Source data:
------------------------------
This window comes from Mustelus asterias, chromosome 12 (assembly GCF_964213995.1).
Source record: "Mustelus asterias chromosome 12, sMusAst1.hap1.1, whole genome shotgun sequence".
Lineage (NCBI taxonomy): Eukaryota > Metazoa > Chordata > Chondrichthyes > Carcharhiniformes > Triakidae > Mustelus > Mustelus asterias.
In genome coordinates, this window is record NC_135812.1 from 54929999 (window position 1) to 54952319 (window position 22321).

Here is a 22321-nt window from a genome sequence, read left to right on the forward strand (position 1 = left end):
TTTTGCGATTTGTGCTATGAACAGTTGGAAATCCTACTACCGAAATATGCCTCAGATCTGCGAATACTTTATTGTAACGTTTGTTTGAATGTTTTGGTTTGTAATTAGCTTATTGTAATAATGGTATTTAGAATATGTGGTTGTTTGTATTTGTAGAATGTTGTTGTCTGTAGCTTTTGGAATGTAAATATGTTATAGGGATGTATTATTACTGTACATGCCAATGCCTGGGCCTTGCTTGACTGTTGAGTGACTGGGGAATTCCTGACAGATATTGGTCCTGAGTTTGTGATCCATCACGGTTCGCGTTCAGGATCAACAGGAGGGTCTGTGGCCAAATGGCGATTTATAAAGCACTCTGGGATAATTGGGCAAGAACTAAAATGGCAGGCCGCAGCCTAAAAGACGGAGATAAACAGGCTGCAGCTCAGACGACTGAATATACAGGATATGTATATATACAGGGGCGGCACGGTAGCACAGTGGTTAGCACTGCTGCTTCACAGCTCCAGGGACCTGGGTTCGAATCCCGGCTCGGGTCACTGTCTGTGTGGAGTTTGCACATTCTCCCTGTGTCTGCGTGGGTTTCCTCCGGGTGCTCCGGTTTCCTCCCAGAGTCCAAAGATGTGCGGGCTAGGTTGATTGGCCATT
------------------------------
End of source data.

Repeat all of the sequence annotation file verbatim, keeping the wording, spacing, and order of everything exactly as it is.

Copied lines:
This window comes from Mustelus asterias, chromosome 12 (assembly GCF_964213995.1).
Source record: "Mustelus asterias chromosome 12, sMusAst1.hap1.1, whole genome shotgun sequence".
Lineage (NCBI taxonomy): Eukaryota > Metazoa > Chordata > Chondrichthyes > Carcharhiniformes > Triakidae > Mustelus > Mustelus asterias.
In genome coordinates, this window is record NC_135812.1 from 54929999 (window position 1) to 54952319 (window position 22321).

Here is a 22321-nt window from a genome sequence, read left to right on the forward strand (position 1 = left end):
TTTTGCGATTTGTGCTATGAACAGTTGGAAATCCTACTACCGAAATATGCCTCAGATCTGCGAATACTTTATTGTAACGTTTGTTTGAATGTTTTGGTTTGTAATTAGCTTATTGTAATAATGGTATTTAGAATATGTGGTTGTTTGTATTTGTAGAATGTTGTTGTCTGTAGCTTTTGGAATGTAAATATGTTATAGGGATGTATTATTACTGTACATGCCAATGCCTGGGCCTTGCTTGACTGTTGAGTGACTGGGGAATTCCTGACAGATATTGGTCCTGAGTTTGTGATCCATCACGGTTCGCGTTCAGGATCAACAGGAGGGTCTGTGGCCAAATGGCGATTTATAAAGCACTCTGGGATAATTGGGCAAGAACTAAAATGGCAGGCCGCAGCCTAAAAGACGGAGATAAACAGGCTGCAGCTCAGACGACTGAATATACAGGATATGTATATATACAGGGGCGGCACGGTAGCACAGTGGTTAGCACTGCTGCTTCACAGCTCCAGGGACCTGGGTTCGAATCCCGGCTCGGGTCACTGTCTGTGTGGAGTTTGCACATTCTCCCTGTGTCTGCGTGGGTTTCCTCCGGGTGCTCCGGTTTCCTCCCAGAGTCCAAAGATGTGCGGGCTAGGTTGATTGGCCATT